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Re: New Photo Setup

Post  mike page on Sun Feb 13, 2011 5:34 pm

xuan le wrote:Very nice setting.
For the backdrop what nonreflective material did you use may I ask?

Xuan

Xuan, I bought the backdrop from a photo supply store in New York. I don't know what kind of material it is. Whatever it is, it sure works well. Never any shadows that can ruin a photo.
If you want one, any good camera/photo supply store should know what it is and be able to order one for you.

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Re: New Photo Setup

Post  Mike Jones on Sun Feb 13, 2011 7:23 pm

Mike this looks brilliant. One of the problems I constantly get is shadows on the black background; do the strobe lights (and what are they exactly) up top reflecting on the white sides eliminate the shadow as I see you say you use a frontal flash as well?

Cheers

Mike J

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Re: New Photo Setup

Post  JimLewis on Sun Feb 13, 2011 9:00 pm

With the black background, you don't need to worry about shadows from the on-camera flash. The only real problem with using only the flash is it tends to flatten the tree in the picture because the light comes from directly in front of it.

My -- much simpler -- setup is in a sun room. Bare, neutral color walls and a table, with sunlight flooding in from behind and over the camera. No artificial light. That gives a very soft, rounded light and soft shadows behind the tree to set it out from the background. But, no nighttime pictures, either.



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Jim Lewis - lewisjk@windstream.net - Western NC - People, when Columbus discovered this country, it was plumb full of nuts and berries. And I'm right here to tell you the berries are just about all gone. Uncle Dave Macon, old-time country musician

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Re: New Photo Setup

Post  Mike Jones on Sun Feb 13, 2011 9:09 pm

Thank you Jim.

Mike

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Re: New Photo Setup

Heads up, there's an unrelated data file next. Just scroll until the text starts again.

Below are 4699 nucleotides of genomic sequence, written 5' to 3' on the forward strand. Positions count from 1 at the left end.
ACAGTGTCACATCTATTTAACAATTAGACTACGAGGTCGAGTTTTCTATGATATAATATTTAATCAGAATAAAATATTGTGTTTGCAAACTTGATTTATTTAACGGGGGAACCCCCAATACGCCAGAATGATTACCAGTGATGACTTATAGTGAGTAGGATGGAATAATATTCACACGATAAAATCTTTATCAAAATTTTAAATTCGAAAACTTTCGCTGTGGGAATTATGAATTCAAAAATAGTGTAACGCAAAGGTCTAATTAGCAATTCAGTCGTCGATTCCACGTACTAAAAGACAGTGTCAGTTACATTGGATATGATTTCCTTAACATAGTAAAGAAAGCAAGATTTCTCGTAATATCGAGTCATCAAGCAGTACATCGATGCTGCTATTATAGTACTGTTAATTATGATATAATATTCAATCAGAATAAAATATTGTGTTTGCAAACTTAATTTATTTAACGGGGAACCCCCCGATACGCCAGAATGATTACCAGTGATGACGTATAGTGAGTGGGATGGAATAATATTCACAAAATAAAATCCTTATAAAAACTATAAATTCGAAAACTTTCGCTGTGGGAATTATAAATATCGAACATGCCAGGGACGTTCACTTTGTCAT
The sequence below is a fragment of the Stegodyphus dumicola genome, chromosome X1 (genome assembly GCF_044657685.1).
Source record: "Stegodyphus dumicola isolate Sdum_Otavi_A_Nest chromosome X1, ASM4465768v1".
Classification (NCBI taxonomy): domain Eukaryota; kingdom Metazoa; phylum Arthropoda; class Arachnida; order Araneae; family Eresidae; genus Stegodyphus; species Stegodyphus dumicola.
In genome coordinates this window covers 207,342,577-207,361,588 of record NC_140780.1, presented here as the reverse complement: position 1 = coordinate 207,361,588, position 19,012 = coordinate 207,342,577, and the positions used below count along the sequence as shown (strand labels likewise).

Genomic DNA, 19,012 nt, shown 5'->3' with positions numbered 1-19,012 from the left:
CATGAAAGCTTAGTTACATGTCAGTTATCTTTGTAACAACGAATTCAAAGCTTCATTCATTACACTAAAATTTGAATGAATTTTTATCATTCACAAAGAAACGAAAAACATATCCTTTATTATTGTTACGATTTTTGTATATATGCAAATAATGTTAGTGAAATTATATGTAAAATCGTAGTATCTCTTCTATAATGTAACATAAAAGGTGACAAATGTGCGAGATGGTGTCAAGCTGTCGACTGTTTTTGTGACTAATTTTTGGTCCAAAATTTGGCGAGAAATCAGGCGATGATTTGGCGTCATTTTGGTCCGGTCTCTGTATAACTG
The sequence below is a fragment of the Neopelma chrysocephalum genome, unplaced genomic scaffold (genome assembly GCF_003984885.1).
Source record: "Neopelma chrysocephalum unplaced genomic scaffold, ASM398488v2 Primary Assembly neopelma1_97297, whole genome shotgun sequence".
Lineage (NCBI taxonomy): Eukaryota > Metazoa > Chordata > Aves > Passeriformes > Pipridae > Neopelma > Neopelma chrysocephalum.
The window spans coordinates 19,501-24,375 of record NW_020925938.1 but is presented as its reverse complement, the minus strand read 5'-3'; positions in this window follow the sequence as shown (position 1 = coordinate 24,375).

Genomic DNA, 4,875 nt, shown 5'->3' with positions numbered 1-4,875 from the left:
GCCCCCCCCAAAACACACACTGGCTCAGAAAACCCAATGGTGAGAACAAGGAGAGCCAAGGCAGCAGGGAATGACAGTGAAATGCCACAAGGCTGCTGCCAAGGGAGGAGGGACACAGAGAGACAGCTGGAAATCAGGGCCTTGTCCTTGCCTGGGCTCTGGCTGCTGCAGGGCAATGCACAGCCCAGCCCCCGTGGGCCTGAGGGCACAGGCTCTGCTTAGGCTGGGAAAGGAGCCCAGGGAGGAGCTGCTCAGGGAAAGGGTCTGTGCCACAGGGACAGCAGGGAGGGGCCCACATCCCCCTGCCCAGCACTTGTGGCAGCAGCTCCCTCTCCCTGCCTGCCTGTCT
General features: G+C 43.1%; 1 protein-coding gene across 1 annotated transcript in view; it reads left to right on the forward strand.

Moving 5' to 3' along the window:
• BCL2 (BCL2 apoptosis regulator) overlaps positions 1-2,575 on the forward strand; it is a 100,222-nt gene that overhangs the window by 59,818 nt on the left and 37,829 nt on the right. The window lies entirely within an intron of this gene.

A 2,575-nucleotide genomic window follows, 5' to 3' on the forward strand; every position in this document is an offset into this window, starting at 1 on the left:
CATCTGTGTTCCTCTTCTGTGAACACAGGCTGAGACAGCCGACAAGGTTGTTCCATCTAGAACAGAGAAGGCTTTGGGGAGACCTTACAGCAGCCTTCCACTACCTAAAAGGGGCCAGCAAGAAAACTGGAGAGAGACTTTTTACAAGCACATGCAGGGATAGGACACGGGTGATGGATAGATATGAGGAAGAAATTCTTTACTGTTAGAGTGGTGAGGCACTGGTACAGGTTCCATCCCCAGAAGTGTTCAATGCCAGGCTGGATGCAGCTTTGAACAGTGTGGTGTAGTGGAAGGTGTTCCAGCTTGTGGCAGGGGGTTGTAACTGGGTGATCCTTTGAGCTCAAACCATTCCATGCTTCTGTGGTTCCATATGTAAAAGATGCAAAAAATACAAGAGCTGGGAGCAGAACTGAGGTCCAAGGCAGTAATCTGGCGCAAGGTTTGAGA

Post  Ravi Kiran on Mon Feb 14, 2011 5:01 am

Hi Mike,

Excellent setup... and I am sure that it is worth the efforts you have put into it. You have answered most of the questions that came to mind when I first saw this topic a couple of days. These include the type of camera you use and also the type of flash. I would suggest that you avoid using the inbuilt flash of the camera but rather use the strobes. Gives a much mellow and fuller image. Would you want to post a pic of the same tree you have already posted but this time using a strobe instead of the inbuilt flash... Just for kicks and if that is not too much of a trouble.

Jim
Those were some encouraging words you had. Especially for me as I resist temptation to buy an "Advanced" camera. I presently use the Olympus SP 500 UZ since about 4 years. I operate it in the full manual mode and have got some excellent pics as I continue to learn photography. Recently the prices of DSLRs have been dropping especially some of the older models of Nikon and Canon and the question of "Do I need a new one" has been bouncing off me for some time now. I finally decided to stay put with what I've got.

Regards
Ravi

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Re: New Photo Setup

Post  mike page on Mon Feb 14, 2011 4:28 pm

Mike Jones wrote:Mike this looks brilliant. One of the problems I constantly get is shadows on the black background; do the strobe lights (and what are they exactly) up top reflecting on the white sides eliminate the shadow as I see you say you use a frontal flash as well?

Cheers

Mike J

Mike, it's the special photo backdrop that eliminates the shadows. Almost totally non-reflective. Contact B&H Photo Supply at 800.952.1815 / 212.444.6708.

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Re: New Photo Setup

Post  Mike Jones on Mon Feb 14, 2011 5:05 pm

mike page wrote:
Mike Jones wrote:Mike this looks brilliant. One of the problems I constantly get is shadows on the black background; do the strobe lights (and what are they exactly) up top reflecting on the white sides eliminate the shadow as I see you say you use a frontal flash as well?

Cheers

Mike J